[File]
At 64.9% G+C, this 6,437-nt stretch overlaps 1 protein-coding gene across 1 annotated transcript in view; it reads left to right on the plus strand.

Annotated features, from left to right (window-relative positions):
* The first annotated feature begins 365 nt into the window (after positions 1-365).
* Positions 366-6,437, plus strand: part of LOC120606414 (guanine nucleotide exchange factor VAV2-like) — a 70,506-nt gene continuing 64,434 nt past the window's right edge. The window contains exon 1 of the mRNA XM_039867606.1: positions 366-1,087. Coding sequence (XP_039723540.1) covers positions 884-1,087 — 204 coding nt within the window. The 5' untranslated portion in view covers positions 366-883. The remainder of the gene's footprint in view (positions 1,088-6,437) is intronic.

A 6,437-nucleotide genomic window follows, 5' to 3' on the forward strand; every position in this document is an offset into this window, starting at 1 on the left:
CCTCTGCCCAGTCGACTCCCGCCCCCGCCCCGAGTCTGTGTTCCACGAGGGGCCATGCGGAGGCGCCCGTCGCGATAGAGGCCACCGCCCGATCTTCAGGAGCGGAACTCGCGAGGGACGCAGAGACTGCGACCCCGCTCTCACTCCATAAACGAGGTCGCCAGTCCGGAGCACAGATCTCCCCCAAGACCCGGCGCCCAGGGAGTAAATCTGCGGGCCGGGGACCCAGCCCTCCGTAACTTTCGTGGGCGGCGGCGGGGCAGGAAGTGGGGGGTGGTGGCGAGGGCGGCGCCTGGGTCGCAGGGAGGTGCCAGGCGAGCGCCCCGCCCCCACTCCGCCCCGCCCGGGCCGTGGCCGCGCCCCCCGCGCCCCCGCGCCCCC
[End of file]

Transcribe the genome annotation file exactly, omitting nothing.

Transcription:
At 64.9% G+C, this 6,437-nt stretch overlaps 1 protein-coding gene across 1 annotated transcript in view; it reads left to right on the plus strand.

Annotated features, from left to right (window-relative positions):
* The first annotated feature begins 365 nt into the window (after positions 1-365).
* Positions 366-6,437, plus strand: part of LOC120606414 (guanine nucleotide exchange factor VAV2-like) — a 70,506-nt gene continuing 64,434 nt past the window's right edge. The window contains exon 1 of the mRNA XM_039867606.1: positions 366-1,087. Coding sequence (XP_039723540.1) covers positions 884-1,087 — 204 coding nt within the window. The 5' untranslated portion in view covers positions 366-883. The remainder of the gene's footprint in view (positions 1,088-6,437) is intronic.

A 6,437-nucleotide genomic window follows, 5' to 3' on the forward strand; every position in this document is an offset into this window, starting at 1 on the left:
CCTCTGCCCAGTCGACTCCCGCCCCCGCCCCGAGTCTGTGTTCCACGAGGGGCCATGCGGAGGCGCCCGTCGCGATAGAGGCCACCGCCCGATCTTCAGGAGCGGAACTCGCGAGGGACGCAGAGACTGCGACCCCGCTCTCACTCCATAAACGAGGTCGCCAGTCCGGAGCACAGATCTCCCCCAAGACCCGGCGCCCAGGGAGTAAATCTGCGGGCCGGGGACCCAGCCCTCCGTAACTTTCGTGGGCGGCGGCGGGGCAGGAAGTGGGGGGTGGTGGCGAGGGCGGCGCCTGGGTCGCAGGGAGGTGCCAGGCGAGCGCCCCGCCCCCACTCCGCCCCGCCCGGGCCGTGGCCGCGCCCCCCGCGCCCCCGCGCCCCC